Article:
PhoulBallz.com is wondering which individual who has portrayed Willie "Mays" Hayes is the favorite of the public. Hayes, of course, is the character made famous in the Major League motion picture series. In Major League , Willie "Mays" Hayes was portrayed by budding Hollywood actor Wesley Snipes, who would go on to action movie superstardom. Snipes has starred in major motion pictures like the Blade trilogy, Passenger 57 , Undisputed and many more. Snipes remains an impact Hollywood actor, despite legal troubles related to income tax evasion. Snipes was replaced for the sequel, Major League II when his busy career, and possibly the film's budget, would not allow him to return, by Omar Epps. Another budding actor, Epps had previously worked with director David S. Ward, on the film The Program , and landed the role of Hayes, who had become a Hollywood action star over the off-season that occured between the two films. Epps' career portraying athletes rol

LHP Brown speaks on recent release and his future

Aaron Brown, image- Jay Floyd Please consider supporting my work and subscribe to  my Patreon page .  Your patronage will get you exclusive interviews and other prospect related material as well as early access to all of my other content such as this post.  Thank you. Aaron Brown was released last Friday after nearly six years in the Phillies organization. Brown, the Phils' 3rd round draft selection in 2014 out of Pepperdine, was primarily an outfielder after turning pro.  A two-way player in college, Brown switched to pitching in 2017 after struggling on offense (.224/.313/.360) at the Double-A level. A dominant hurler in college, Brown posted a 13-1 record along with a 1.95 ERA in 17 starts in 2014.  A solid performer on the minor league mound as well, the California native notched a 5-4 record with a pair of saves, a 3.82 ERA along with an 11.0 K/9 mark in 45 relief appearances for the Double-A Reading Fightin Phils last season. With free agency on the horizo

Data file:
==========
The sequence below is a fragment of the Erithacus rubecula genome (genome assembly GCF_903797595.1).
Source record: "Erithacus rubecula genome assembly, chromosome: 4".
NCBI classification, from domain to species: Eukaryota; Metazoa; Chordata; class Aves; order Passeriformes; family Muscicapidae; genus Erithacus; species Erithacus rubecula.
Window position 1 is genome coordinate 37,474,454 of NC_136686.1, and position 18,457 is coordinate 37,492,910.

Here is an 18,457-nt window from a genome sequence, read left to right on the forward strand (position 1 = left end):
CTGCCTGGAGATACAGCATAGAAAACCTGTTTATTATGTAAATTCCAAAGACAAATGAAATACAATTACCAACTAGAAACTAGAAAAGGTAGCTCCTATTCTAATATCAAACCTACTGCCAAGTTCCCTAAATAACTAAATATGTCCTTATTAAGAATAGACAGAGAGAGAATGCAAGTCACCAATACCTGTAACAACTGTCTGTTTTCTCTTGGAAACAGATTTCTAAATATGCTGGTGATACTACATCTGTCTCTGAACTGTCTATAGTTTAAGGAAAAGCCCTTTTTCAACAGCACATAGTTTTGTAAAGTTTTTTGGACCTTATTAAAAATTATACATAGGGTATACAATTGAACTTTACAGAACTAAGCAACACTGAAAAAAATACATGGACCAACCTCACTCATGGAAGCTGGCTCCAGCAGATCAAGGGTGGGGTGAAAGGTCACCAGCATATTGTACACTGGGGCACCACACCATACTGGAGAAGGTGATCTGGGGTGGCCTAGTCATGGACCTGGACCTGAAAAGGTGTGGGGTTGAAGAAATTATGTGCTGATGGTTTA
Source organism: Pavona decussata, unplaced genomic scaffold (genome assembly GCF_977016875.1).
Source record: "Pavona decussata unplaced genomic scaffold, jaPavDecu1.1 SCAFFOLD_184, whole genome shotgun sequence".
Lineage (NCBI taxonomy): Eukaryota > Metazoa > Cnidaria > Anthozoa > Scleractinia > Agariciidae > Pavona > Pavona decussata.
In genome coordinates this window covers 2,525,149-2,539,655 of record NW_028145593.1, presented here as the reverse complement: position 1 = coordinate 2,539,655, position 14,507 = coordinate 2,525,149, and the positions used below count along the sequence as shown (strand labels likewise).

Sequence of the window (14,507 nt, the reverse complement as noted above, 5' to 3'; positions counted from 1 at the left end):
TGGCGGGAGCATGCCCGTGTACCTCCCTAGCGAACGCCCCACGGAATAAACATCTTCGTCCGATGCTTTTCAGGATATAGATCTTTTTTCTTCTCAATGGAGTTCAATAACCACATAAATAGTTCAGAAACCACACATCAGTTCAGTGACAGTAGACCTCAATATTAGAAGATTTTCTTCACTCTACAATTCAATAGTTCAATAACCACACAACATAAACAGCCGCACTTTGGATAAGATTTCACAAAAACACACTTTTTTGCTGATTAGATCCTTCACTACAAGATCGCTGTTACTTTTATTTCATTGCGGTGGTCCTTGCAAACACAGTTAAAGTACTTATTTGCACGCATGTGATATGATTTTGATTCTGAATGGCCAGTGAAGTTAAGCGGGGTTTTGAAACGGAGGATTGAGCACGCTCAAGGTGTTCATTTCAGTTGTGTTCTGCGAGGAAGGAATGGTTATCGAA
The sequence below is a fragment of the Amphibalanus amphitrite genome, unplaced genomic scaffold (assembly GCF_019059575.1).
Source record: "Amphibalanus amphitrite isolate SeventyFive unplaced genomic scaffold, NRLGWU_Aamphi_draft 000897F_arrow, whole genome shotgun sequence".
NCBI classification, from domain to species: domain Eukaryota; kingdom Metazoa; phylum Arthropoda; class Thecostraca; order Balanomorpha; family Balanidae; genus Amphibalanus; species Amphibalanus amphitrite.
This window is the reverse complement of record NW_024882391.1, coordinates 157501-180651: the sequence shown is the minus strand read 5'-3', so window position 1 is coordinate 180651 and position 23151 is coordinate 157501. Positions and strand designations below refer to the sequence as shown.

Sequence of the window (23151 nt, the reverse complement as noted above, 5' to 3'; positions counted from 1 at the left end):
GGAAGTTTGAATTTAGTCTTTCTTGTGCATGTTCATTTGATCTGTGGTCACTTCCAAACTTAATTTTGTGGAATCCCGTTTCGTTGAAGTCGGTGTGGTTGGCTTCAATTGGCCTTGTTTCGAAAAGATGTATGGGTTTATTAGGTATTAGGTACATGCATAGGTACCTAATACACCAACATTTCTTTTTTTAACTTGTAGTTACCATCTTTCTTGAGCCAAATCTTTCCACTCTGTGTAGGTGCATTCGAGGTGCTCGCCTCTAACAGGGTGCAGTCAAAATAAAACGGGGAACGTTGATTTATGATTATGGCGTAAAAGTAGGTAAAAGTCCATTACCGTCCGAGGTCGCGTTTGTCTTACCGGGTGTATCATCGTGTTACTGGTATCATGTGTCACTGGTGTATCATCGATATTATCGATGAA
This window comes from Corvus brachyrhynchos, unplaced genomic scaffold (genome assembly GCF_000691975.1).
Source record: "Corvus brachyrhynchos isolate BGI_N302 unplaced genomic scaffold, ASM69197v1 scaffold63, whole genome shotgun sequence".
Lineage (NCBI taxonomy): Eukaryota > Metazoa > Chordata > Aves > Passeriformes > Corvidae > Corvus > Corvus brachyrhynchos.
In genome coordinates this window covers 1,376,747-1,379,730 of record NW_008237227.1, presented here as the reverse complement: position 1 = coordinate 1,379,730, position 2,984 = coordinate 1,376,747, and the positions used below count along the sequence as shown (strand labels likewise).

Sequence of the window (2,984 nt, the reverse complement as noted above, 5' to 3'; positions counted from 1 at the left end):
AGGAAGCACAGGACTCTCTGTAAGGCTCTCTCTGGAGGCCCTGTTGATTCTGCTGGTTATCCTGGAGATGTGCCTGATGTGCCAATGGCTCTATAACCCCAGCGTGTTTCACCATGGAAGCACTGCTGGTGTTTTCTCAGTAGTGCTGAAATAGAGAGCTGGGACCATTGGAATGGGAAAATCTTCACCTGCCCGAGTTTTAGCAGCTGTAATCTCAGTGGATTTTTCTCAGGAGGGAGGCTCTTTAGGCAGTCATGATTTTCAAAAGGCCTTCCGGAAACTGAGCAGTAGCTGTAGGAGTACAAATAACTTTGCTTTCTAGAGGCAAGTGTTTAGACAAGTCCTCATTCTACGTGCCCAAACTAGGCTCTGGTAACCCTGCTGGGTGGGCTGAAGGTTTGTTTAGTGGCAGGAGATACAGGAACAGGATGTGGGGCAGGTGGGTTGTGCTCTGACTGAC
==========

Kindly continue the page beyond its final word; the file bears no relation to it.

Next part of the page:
Former Phils prospect Cozens stops looters in AZ

Dylan Cozens, image- Jay Floyd Please consider supporting my work and subscribe to  my Patreon page .  Your patronage will get you exclusive interviews and other prospect related material as well as early access to all of my other content such as this post.  Thank you. Last week, as he rang in his 26th birthday, Dylan Cozens wasn't celebrating.  Instead, he took to the streets in the midst of rioting to protect local businesses in his native Scottsdale, AZ. After 1:00 AM, Cozens, a former Phillies outfield prospect and current Rays minor leaguer, caught a glimpse of some rowdy happening on Facebook Live.  Posts showed violence and thievery and the former second round draft selection wasn't going to let it continue.  "When I saw what they were doing and the reason behind it, I decided to try and stop it because it wasn't right. It had nothing to do with Black Lives Matter.  It was a hate crime to go and try to destroy businesses and loot and hurt peopl